'It was that good'

| 23 Feb 2012 | 03:40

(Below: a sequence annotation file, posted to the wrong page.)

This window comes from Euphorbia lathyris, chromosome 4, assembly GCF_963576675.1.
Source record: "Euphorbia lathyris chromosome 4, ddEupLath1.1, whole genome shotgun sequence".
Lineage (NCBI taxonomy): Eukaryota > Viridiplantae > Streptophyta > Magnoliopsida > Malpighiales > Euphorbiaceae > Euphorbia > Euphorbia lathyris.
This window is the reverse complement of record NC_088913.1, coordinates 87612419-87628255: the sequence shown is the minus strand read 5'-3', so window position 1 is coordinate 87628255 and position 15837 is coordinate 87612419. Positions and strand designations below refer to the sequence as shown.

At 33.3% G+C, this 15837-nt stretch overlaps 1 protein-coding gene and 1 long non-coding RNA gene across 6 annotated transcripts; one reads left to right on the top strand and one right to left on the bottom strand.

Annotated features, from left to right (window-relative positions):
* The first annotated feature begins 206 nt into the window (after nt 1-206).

Well, director Stacy Hintze has done it again. I didn’t think it was possible, but she, her cast, crew, musicians and production team crafted yet another magical theatrical experience that has absolutely no business being called simply “a high school musical.” Really, it was that good! I saw the Monroe-Woodbury High School musical “Hairspray” this weekend, and was once again totally blown away by the whole production. The entire cast was spectacular, headed by Lissette Kortright, who is just a force of nature, along with the always hysterical Carl Storckman, and so many other talented players like Andrew Beadle, Meredith O’Brien, Olivia Melendez, Lilly Kulak, Andy Petrilak, D.J Skinner, Jacqueline Charlot, Jacob Centra, and Julia Morales, who shook the rafters with her Motormouth solos, followed by the thunderous applause of the appreciative audience. The standing ovations by the sellout crowds at the end of each show speak for themselves. And the backup singing trio of Tara Donnolly, Maureen Murray, and Daisy Epple hit all the right notes with their perfect harmonies. To mention all of the outstanding performances I saw, I’d need to retype the entire first half-dozen pages of the program, and there’s just not that kind of room here. Suffice it to say, the players were ALL wonderful. And they were ably supported by Ms. Hintze in numerous roles; musical director David Crone; tech director Rick Cronk; production team members Mary Turner, Liz Stevenson, and Jesssica Mertens; choreographer Sue Lennon; pit conductor Rick Regan; lighting and sound supervisor Tom Earl; stage manager Heather Young, and costume assistant Tara Fragiacomo. Of course, it would not have been possible without the top notch work of the student members of the stage and tech crews, as well as the professional sounding student orchestra. I know - he does go on. But as a supporter of the arts in Monroe-Woodbury, I must. With school budgets throughout the state in dire straights this year, it is vital for all of us to show our support for the overarching value of arts in education. Former Secretary of Education Richard Riley has observed: “I have long believed in the important role that music and the arts can play in helping students learn, achieve, and succeed. Education in theatre, dance, and the visual arts is one of the most creative ways we have to find the gold that is buried just beneath the surface. They (children) have an enthusiasm for life, a spark of creativity and vivid imagination that need training — training that prepares them to become confident young men and women.” I hope that our wonderful music, theater and arts programs will continue to garner the deserved support of our Board of Education and the entire community at large. And I also expect that some of the talented cast members I saw last weekend will apply for the available local performing arts scholarships, such as the Souza scholarships. If we’re lucky, they might even perform in future Souza Scholarship productions. Sincerely, Bob Curtis, chairman The Souza Scholarship for the Performing Arts